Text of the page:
AE donated outdoor playground equipment to a local church, for children of all tribes and religions to use. “These play items shall attract both Muslims and Christians, providing an opportunity to share and demonstrate the love of Christ,” said Canon Moffat Moffi of Pilgrim’s Church in Yumbe, Uganda. Most schools in the refugee camp and the surrounding area have become over-crowded and are struggling with resources. The classes are so large that teachers have little control over their students, and many children have to sit outside during lessons. Thousands of children attend each of the refugee camp schools.
Hope at the edge
During AE’s school ministry, the team visited eight schools, using action songs, storytelling and interactive learning to share the Gospel. One of the teenagers they touched was Oryem Joseph who lives in Bidi Bidi camp and twice has tried to commit suicide. He lost his parents and his home during the conflict in South Sudan and currently lives with a foster family in Bidi Bidi.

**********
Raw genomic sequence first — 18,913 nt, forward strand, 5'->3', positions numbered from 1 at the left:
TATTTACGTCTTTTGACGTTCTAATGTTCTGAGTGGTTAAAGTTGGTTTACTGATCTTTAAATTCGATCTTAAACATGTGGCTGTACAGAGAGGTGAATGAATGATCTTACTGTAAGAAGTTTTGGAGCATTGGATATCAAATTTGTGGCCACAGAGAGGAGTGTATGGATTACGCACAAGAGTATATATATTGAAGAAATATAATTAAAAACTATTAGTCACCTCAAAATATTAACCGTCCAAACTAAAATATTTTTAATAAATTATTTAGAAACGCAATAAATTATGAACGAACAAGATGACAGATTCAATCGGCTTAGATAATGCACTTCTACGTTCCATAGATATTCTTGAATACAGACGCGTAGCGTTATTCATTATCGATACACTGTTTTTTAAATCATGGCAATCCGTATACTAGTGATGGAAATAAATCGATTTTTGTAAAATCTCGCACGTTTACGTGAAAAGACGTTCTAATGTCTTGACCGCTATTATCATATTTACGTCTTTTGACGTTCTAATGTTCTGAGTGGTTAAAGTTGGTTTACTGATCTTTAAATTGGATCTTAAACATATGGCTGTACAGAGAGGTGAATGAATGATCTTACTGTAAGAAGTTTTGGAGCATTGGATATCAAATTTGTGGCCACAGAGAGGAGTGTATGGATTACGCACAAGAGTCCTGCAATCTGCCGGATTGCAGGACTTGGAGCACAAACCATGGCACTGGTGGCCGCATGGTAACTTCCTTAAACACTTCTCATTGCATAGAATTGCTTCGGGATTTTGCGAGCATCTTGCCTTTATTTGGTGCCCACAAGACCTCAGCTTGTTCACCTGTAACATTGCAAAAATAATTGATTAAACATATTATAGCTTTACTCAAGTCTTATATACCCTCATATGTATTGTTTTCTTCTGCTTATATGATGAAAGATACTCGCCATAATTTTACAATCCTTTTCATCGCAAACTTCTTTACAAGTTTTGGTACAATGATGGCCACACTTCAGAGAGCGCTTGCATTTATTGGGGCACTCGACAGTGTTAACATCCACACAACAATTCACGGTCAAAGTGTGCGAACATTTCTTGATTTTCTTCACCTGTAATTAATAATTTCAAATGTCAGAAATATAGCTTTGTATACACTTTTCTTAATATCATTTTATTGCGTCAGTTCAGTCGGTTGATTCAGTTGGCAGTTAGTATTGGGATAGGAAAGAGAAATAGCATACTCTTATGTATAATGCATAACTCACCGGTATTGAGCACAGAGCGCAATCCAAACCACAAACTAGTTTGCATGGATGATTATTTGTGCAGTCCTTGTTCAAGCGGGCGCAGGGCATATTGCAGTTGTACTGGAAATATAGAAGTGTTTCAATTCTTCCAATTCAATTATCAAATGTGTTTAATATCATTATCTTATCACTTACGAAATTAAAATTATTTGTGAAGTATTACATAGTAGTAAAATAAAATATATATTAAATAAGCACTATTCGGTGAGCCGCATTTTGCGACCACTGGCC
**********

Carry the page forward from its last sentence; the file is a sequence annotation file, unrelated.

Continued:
“I found life too cruel and I couldn’t think of anything but committing suicide,” he said.
“I found life too cruel and I couldn’t think of anything but committing suicide.”
Back in Sudan, Joseph dropped out of school three years ago because his family couldn’t afford the school fees. He now attends one of the camp’s free secondary schools and was there when AE visited. Listening to the Gospel story, he decided to give his life to Christ. “This sharing has touched me,” he said. He has found a new source of hope.
Extending a hand of friendship